During its emergence, creative work calls for two simultaneous foci – the world and the self; and as a consequence of this double focus every profound work is essentially a microcosmic representation of the world and an unconscious self portrait at the same time.
The Thinking Hand, Juhani Pallasma
As architects we don’t necessarily start with a blank slate to only resolve the functional requirements. Consciously or subconsciously we bring our histories, memories and dimensions of our ‘selves’ into the creative process. It is therefore important to acknowledge where we come from and access the various memories and experiences that have formed us. Through the act of creating spaces, the studio unit sets out to inquire into the varying degree of intimacy in the self’s relationship to the world mediated through three contexts of inhabitation growing sequentially in complexity.
Starting with the design of small spaces of solitude, intimacy & congregation in a subterranean site, moving on to the design of a home and culminating in the design of a small institution, students will investigate the relationship of the self to the world mediated through architecture.
While we will encounter numerous questions about inhabitation and articulation of space, the four questions critical to the studio are:
How is the creative process informed by experiences and memories?
What is the relationship between body, memory, emotion and space?
How do we inhabit a space?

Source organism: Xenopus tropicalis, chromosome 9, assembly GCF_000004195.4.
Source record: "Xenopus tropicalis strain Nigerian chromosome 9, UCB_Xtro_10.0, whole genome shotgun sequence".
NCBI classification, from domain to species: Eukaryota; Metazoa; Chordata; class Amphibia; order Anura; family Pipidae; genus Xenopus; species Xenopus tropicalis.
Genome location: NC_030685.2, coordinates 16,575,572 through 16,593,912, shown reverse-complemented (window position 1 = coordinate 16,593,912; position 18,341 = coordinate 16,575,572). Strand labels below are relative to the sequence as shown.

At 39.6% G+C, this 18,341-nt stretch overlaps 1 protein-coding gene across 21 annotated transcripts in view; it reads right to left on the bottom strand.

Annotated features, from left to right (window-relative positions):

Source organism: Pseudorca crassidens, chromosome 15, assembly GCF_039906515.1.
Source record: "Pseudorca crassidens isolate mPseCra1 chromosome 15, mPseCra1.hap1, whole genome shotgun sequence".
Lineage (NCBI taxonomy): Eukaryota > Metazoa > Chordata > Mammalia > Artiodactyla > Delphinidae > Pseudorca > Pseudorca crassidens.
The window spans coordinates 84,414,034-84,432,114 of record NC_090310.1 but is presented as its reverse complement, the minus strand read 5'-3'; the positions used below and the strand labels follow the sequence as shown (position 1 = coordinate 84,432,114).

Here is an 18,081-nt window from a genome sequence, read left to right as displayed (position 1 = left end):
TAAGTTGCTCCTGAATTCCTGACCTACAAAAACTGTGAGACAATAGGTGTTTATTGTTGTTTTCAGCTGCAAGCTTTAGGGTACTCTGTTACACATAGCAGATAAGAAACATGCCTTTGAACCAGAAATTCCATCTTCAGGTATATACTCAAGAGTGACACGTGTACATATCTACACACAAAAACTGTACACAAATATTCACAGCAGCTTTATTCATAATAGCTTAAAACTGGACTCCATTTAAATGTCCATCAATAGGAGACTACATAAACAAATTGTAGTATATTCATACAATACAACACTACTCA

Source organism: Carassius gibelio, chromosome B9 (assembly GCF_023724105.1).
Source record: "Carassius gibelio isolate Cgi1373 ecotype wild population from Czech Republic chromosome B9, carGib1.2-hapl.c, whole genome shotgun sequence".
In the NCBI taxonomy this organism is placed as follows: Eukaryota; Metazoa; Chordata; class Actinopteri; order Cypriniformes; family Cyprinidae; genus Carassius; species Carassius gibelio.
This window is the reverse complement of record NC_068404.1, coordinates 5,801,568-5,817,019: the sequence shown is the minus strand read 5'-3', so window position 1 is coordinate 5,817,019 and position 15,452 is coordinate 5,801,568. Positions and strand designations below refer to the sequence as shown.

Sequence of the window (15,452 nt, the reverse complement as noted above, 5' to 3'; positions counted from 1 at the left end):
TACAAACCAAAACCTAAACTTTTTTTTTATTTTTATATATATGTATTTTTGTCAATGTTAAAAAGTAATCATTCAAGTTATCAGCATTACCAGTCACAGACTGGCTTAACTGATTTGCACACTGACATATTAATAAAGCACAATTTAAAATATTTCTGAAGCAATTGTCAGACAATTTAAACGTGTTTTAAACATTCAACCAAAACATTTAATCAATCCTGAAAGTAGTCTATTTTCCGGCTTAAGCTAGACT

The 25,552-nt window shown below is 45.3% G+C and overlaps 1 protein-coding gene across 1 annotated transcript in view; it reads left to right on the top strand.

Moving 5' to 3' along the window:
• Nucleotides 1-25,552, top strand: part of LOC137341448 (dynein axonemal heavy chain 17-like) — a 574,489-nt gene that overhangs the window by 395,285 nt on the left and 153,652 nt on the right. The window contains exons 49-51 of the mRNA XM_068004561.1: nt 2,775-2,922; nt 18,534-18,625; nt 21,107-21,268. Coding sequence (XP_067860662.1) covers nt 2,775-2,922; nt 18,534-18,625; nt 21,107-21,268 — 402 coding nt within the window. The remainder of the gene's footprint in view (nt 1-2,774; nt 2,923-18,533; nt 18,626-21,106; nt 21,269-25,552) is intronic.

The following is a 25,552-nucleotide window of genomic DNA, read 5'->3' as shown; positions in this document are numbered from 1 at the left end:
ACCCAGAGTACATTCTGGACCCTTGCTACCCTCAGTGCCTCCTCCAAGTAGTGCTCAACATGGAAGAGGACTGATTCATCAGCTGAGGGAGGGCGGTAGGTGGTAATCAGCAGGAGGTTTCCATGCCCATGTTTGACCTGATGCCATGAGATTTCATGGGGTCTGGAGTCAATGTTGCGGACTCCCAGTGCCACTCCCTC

How can architecture anticipate futures to transcend its function?
Students will learn to apply the method of accessing their experiences & memories through drawings, associational maps, collages & models and integrate them into the design process across different scales. Peer Reviews, Visual Concept Maps & Reflective journaling are three tools & processes that will be recurrently employed.
Constituent exercises and design problems of the studio unit will help students learn to:
Recognize the relationship between body, memory, feeling and space
Formulate a conceptual framework (based on the above) to aid design processes across scales
Apply a kit of parts which include elements and dimensional modules for designing spaces
Analyze the context of a project in terms of the site, inhabitant profiles and socio-cultural specificities
Evaluate the transformation/ growth/ expansion in contextual parameters
Synthesize inferences from diverse processes to create relevant architecture across different scales
Task & Design briefs will explicitly define & map the interrelationship between exercise objectives, deliverables, assessment criteria and learning outcomes.